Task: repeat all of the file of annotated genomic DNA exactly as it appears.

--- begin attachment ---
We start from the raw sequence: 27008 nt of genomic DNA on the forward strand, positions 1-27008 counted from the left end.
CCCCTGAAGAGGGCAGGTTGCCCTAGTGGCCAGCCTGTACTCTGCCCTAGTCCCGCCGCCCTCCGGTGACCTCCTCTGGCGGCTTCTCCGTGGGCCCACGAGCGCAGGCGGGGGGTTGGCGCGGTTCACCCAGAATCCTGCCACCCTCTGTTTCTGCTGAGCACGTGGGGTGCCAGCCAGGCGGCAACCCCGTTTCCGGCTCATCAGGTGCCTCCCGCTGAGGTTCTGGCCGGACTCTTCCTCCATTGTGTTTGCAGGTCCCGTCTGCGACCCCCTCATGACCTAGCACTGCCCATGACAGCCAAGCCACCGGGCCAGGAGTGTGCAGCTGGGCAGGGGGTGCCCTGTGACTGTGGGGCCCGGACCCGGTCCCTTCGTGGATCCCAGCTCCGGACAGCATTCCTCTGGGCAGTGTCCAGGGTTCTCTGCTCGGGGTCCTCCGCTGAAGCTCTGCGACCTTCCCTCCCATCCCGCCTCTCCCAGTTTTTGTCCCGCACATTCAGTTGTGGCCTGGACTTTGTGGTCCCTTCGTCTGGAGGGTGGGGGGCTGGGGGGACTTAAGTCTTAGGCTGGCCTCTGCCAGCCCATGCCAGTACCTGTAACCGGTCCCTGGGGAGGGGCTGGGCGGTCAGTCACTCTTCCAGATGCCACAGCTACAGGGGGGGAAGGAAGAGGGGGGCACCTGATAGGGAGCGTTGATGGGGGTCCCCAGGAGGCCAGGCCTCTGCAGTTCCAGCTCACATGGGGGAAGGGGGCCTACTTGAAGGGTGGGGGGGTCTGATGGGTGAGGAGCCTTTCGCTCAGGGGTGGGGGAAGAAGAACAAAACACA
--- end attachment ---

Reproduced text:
We start from the raw sequence: 27008 nt of genomic DNA on the forward strand, positions 1-27008 counted from the left end.
CCCCTGAAGAGGGCAGGTTGCCCTAGTGGCCAGCCTGTACTCTGCCCTAGTCCCGCCGCCCTCCGGTGACCTCCTCTGGCGGCTTCTCCGTGGGCCCACGAGCGCAGGCGGGGGGTTGGCGCGGTTCACCCAGAATCCTGCCACCCTCTGTTTCTGCTGAGCACGTGGGGTGCCAGCCAGGCGGCAACCCCGTTTCCGGCTCATCAGGTGCCTCCCGCTGAGGTTCTGGCCGGACTCTTCCTCCATTGTGTTTGCAGGTCCCGTCTGCGACCCCCTCATGACCTAGCACTGCCCATGACAGCCAAGCCACCGGGCCAGGAGTGTGCAGCTGGGCAGGGGGTGCCCTGTGACTGTGGGGCCCGGACCCGGTCCCTTCGTGGATCCCAGCTCCGGACAGCATTCCTCTGGGCAGTGTCCAGGGTTCTCTGCTCGGGGTCCTCCGCTGAAGCTCTGCGACCTTCCCTCCCATCCCGCCTCTCCCAGTTTTTGTCCCGCACATTCAGTTGTGGCCTGGACTTTGTGGTCCCTTCGTCTGGAGGGTGGGGGGCTGGGGGGACTTAAGTCTTAGGCTGGCCTCTGCCAGCCCATGCCAGTACCTGTAACCGGTCCCTGGGGAGGGGCTGGGCGGTCAGTCACTCTTCCAGATGCCACAGCTACAGGGGGGGAAGGAAGAGGGGGGCACCTGATAGGGAGCGTTGATGGGGGTCCCCAGGAGGCCAGGCCTCTGCAGTTCCAGCTCACATGGGGGAAGGGGGCCTACTTGAAGGGTGGGGGGGTCTGATGGGTGAGGAGCCTTTCGCTCAGGGGTGGGGGAAGAAGAACAAAACACA